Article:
Kansas City’s Negro Leagues Baseball Museum hits the road for traveling exhibit. Take a look
Brandon Lunsford gushed about the large crates he received from the Negro Leagues Baseball Museum — and he wasn’t expecting so many.
Inside was a trove of memorabilia from the Kansas City, Missouri-based nonprofit that preserves the legacy of historic Black baseball teams, including some that were based in North Carolina. Lunsford, the archivist at Johnson C. Smith University in Charlotte, said with so much to dig through and limited space, he had to be selective with the display he was building.
The traveling exhibit, now adorning the walls at the school’s James B. Duke Memorial Library, is available for public viewing through June 7. The exhibit also showcases rare photos of JCSU and Second Ward High School baseball teams. Second Ward was Charlotte’s first all Black high school, opening in 1923.
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“I think it’s important to the community because it’s kind of a piece of history, I think (that) is kind of lost, especially in Black communities,” Lunsford told the Charlotte Observer this week. “I’ve seen a lot of people being very surprised about it.”
Last year, Lunsford had a fruitful conversation with Erin DiCesare, a JCSU professor of Interdisciplinary Studies. She was writing an article about the social significance of the Negro Leagues. That conversation ultimately led to the museum trip. A chat with its curator followed, and grant funding did the rest.
The exhibit traces the origins of professional Black baseball in the 1860s, chronicling the stories of Black players on Black-owned and managed teams. It also features photos of iconic athletes in their prime: Josh Gibson, Satchel Paige, Ernie Banks and Jackie Robinson, to name a few.
Lunsford hopes the public will discover little-known facts about Negro Leagues baseball when they see the exhibit. Some nuggets:
Integration before Jackie Robinson?
Students saw the exhibit and told Lunsford they never knew Black players integrated the game before Jackie Robinson.
History touts Robinson as the first African American baseball player to sign a contract with Major League Baseball in 1947, during the modern era. But in the mid-to-late 19th century, professional leagues featured integrated teams, Lunsford said.
In that period, the National Association of Professional Baseball Players and the American Association of Professional Baseball Players were kings; there was even an international association, he said.
In 1872, Bud Fowler became the first paid Black player on the roster with an all-white team in White Castle, Pennsylvania. In 1884, Moses Fleetwood Walker became the first Black player on a team in Toledo, Ohio, in the American Association.
“Almost 100 years before (Robinson) ever integrated the game, there was Black baseball,” Lunsford said.
Opportunities for Black baseball players were more plentiful up north, he said.
White teams often would integrate with Black players who were lighter-skinned, who perhaps passed as American Indian or Latino because that was considered more acceptable, he said.
Charlotte’s rich Black baseball history
The Queen City’s first all-Black baseball team was the Charlotte QuickSteps, which began playing in 1890, Lunsford said.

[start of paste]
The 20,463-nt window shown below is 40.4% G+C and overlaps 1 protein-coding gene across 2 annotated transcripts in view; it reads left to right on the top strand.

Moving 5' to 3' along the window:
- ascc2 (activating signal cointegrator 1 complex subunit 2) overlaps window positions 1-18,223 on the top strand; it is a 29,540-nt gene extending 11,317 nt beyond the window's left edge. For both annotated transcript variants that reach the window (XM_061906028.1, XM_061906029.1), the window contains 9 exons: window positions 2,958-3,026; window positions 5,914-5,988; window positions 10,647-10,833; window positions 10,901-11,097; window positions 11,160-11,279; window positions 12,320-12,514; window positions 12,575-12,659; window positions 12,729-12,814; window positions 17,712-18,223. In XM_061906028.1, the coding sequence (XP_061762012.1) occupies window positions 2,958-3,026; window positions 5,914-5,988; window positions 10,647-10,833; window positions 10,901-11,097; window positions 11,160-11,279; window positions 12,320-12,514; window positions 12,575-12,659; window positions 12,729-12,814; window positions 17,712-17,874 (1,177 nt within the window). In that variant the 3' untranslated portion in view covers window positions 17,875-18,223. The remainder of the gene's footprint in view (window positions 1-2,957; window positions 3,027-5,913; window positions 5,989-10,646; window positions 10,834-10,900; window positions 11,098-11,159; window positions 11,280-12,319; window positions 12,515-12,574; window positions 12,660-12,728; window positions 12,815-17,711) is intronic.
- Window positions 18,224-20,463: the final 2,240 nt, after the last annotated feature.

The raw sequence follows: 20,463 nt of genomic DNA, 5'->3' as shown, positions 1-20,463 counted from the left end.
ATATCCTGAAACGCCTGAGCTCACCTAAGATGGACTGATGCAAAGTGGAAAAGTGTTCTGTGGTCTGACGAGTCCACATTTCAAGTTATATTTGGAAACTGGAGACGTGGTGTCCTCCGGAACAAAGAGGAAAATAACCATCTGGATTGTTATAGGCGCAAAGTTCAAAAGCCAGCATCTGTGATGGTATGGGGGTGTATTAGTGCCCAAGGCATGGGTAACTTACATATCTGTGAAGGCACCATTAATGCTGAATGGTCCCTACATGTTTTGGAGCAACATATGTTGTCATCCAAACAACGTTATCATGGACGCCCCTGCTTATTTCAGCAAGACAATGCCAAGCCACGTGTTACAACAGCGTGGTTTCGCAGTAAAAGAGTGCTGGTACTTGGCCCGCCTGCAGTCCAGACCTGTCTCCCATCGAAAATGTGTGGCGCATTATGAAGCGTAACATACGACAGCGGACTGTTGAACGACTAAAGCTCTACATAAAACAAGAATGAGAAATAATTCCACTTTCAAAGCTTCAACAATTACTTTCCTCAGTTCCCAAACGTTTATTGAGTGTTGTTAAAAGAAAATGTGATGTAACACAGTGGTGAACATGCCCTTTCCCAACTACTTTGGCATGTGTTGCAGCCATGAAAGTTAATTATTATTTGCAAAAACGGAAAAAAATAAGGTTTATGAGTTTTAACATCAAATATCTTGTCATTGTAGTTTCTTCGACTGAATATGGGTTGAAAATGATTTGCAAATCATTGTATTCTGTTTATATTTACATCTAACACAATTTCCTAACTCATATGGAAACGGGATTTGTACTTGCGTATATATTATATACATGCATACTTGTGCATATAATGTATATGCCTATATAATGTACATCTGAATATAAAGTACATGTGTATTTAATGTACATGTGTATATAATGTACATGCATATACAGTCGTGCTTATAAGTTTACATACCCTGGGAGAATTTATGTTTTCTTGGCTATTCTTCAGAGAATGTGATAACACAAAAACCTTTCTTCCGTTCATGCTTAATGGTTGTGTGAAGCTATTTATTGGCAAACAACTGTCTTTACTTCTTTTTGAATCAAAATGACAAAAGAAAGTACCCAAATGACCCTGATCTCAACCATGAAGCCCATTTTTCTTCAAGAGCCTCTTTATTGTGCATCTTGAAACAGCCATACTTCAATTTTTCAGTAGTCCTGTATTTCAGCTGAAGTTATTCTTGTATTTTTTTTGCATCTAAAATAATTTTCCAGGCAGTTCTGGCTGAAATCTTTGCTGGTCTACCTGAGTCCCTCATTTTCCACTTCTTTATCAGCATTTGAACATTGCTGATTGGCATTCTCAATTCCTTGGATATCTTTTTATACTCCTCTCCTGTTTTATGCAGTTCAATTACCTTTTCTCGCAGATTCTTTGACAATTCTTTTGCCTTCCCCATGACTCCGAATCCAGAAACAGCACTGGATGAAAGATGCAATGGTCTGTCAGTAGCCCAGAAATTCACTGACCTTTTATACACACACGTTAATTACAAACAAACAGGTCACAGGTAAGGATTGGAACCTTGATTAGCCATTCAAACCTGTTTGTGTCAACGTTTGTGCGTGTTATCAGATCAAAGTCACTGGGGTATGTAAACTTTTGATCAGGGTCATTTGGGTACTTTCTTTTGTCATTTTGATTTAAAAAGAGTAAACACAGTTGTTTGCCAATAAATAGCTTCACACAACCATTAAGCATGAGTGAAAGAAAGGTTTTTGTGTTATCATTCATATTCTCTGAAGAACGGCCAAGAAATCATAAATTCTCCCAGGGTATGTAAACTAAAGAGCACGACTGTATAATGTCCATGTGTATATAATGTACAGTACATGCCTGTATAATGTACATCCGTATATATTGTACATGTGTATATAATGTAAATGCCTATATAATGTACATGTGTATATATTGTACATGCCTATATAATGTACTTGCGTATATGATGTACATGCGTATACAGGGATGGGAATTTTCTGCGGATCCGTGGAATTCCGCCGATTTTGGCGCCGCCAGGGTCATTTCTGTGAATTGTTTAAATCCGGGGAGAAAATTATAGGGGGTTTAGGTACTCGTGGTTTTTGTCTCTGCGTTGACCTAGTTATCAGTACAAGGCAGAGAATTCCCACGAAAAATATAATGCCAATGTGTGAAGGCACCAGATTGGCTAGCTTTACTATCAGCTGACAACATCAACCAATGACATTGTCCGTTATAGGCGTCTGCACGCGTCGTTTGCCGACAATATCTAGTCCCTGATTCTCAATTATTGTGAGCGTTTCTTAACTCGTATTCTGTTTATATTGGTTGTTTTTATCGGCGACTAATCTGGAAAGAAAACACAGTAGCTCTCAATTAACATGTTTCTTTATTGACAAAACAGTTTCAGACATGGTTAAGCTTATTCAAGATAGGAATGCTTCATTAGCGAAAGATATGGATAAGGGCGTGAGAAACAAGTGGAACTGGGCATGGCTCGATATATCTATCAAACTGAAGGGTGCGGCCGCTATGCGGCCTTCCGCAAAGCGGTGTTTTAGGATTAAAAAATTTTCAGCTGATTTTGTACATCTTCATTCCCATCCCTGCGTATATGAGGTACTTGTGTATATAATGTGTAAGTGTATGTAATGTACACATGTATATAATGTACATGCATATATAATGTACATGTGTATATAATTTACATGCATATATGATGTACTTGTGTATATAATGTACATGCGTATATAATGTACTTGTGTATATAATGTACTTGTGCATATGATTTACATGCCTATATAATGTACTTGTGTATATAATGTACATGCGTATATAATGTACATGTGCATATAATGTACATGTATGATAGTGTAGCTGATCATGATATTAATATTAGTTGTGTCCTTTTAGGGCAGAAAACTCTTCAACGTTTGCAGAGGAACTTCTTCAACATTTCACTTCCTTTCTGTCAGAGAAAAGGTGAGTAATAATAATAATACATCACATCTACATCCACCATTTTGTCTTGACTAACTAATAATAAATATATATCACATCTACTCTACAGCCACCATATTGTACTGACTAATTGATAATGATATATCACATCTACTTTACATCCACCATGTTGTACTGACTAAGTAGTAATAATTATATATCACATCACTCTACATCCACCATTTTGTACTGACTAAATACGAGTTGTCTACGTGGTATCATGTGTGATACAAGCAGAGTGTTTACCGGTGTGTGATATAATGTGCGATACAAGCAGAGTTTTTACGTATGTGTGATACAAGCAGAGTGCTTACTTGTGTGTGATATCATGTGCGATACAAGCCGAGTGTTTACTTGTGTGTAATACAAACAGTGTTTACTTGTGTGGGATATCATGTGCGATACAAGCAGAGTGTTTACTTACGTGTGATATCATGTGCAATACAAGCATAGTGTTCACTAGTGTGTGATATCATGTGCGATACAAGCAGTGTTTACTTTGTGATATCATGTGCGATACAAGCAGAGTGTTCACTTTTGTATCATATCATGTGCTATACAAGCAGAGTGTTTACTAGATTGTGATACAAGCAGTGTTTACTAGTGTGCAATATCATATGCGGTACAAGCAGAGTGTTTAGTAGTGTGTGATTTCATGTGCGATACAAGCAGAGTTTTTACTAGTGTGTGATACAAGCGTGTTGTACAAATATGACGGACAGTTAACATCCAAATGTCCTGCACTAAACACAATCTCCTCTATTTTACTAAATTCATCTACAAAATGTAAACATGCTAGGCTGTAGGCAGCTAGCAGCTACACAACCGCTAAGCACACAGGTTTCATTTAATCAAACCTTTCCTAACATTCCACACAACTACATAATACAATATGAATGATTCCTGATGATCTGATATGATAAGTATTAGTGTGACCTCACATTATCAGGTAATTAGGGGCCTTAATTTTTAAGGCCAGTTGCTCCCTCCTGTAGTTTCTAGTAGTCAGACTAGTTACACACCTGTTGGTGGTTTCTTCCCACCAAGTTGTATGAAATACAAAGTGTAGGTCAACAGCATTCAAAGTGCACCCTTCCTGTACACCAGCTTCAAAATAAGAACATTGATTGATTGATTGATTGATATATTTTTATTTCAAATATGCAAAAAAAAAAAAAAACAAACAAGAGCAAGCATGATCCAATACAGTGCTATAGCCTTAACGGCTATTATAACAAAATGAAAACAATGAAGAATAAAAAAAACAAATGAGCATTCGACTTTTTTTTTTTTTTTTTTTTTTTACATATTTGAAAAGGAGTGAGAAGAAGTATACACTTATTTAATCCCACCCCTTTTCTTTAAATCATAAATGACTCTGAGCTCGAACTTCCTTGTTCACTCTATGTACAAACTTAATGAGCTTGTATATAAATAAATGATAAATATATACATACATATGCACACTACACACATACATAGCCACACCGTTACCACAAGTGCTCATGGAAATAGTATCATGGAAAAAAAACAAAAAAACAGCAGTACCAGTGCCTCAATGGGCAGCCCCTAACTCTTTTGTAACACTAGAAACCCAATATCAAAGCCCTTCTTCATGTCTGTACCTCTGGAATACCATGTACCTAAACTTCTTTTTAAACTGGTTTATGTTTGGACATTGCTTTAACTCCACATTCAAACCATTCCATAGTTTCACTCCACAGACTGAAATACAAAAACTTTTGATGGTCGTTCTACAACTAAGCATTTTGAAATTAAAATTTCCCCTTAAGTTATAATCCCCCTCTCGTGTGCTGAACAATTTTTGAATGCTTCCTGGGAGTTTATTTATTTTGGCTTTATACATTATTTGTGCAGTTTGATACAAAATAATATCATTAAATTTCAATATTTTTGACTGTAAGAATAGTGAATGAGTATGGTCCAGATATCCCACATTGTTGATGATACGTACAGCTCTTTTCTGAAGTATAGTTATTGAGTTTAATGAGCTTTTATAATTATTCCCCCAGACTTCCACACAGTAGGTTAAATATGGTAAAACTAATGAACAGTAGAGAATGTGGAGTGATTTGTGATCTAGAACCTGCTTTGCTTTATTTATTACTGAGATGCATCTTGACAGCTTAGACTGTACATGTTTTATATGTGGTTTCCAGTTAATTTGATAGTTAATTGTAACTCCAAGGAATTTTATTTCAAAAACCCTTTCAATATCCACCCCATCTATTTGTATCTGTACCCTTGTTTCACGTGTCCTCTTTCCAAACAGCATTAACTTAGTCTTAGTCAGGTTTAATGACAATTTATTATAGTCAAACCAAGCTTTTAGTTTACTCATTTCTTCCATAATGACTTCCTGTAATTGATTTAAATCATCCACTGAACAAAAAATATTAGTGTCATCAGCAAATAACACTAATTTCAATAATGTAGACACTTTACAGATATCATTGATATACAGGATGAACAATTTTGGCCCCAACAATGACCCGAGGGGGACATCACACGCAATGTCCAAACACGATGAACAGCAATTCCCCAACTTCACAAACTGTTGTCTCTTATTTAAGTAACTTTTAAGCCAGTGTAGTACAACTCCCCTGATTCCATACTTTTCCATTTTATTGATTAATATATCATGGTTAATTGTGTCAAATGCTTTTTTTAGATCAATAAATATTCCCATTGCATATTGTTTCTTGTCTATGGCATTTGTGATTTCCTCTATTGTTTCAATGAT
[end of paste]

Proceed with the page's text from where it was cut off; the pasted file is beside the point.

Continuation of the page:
Others, such as The Biddle Stars, represented smaller Charlotte communities. That roster mostly was comprised of players from the former Biddle University (now JCSU) and neighbors from Biddleville, as reported by Michael Webb on CLTure.org.
Other teams included the Charlotte Black Hornets, in existence from 1910, the Charlotte Red Socks and the Charlotte Sluggers.
Several Black teams played each other. They also would play white teams and mill teams. JCSU and Livingstone College would match-up on Easter Monday in a classic pairing.
“It was like a social status to hear these games. And these players were heroes in their communities. And it was a place for people to be seen (and) see people,” Lunsford said.
Black baseball was played in Charlotte well into the mid-to-late 20th century, he said. There were integrated teams by then, but teams still played in smaller neighborhoods.
Lunsford notes it was hard to keep these teams’ records and statistics because many white newspapers were selective in what they covered, he said. The Observer’s archives include stories about the Black Charlotte Hornets and other local teams. Many records may be kept in the Charlotte Post, a Black-owned publication, Lunsford said.
When Jackie Robinson signed in the major leagues, more people started going to see him and more players followed his lead. Black-owned teams began to lose traction and eventually shut down.
“It was a completely Black-owned and -operated business. It never should have been segregated, obviously,” he said. “But when it happened, it destroyed something that was kind of unique.”
The tradition of night games evolved from the Negro Leagues. Baseball was a sport, but it also was entertainment for the community. Folks who attended games expected to see a show from an all-Black team. In 1930, the Kansas City Monarchs was among the first to host a night game, Lunsford said.
The Negro Leagues teams would bring out these giant lights, just to have fun and play around, he said.
“They also had a real flashy way of playing and they would do all these tricks with each other,” he said. “It was really popular.”
Want to go?
What: Negro Leagues Baseball Museum’s traveling exhibit on loan from Kansas City, Missouri.
Where: Johnson C. Smith University, 100 Beatties Ford Rd.
Dates: Through June 7.